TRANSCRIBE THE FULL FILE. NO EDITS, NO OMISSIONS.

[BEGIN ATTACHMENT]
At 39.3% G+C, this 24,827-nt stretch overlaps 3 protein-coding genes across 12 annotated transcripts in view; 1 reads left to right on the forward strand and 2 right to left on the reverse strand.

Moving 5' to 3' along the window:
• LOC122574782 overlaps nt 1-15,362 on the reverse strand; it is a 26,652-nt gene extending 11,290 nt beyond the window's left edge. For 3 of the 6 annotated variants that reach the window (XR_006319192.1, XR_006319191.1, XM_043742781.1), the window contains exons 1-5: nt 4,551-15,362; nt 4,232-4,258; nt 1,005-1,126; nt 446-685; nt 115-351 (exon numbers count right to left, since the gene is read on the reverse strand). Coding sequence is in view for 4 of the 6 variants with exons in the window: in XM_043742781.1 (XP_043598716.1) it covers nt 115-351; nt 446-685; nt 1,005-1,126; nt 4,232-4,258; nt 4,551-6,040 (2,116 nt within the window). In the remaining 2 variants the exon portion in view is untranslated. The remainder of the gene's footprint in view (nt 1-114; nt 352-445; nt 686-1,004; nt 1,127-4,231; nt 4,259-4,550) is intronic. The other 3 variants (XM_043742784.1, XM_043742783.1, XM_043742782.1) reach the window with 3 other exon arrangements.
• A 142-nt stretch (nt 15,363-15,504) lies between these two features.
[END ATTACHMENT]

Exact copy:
At 39.3% G+C, this 24,827-nt stretch overlaps 3 protein-coding genes across 12 annotated transcripts in view; 1 reads left to right on the forward strand and 2 right to left on the reverse strand.

Moving 5' to 3' along the window:
• LOC122574782 overlaps nt 1-15,362 on the reverse strand; it is a 26,652-nt gene extending 11,290 nt beyond the window's left edge. For 3 of the 6 annotated variants that reach the window (XR_006319192.1, XR_006319191.1, XM_043742781.1), the window contains exons 1-5: nt 4,551-15,362; nt 4,232-4,258; nt 1,005-1,126; nt 446-685; nt 115-351 (exon numbers count right to left, since the gene is read on the reverse strand). Coding sequence is in view for 4 of the 6 variants with exons in the window: in XM_043742781.1 (XP_043598716.1) it covers nt 115-351; nt 446-685; nt 1,005-1,126; nt 4,232-4,258; nt 4,551-6,040 (2,116 nt within the window). In the remaining 2 variants the exon portion in view is untranslated. The remainder of the gene's footprint in view (nt 1-114; nt 352-445; nt 686-1,004; nt 1,127-4,231; nt 4,259-4,550) is intronic. The other 3 variants (XM_043742784.1, XM_043742783.1, XM_043742782.1) reach the window with 3 other exon arrangements.
• A 142-nt stretch (nt 15,363-15,504) lies between these two features.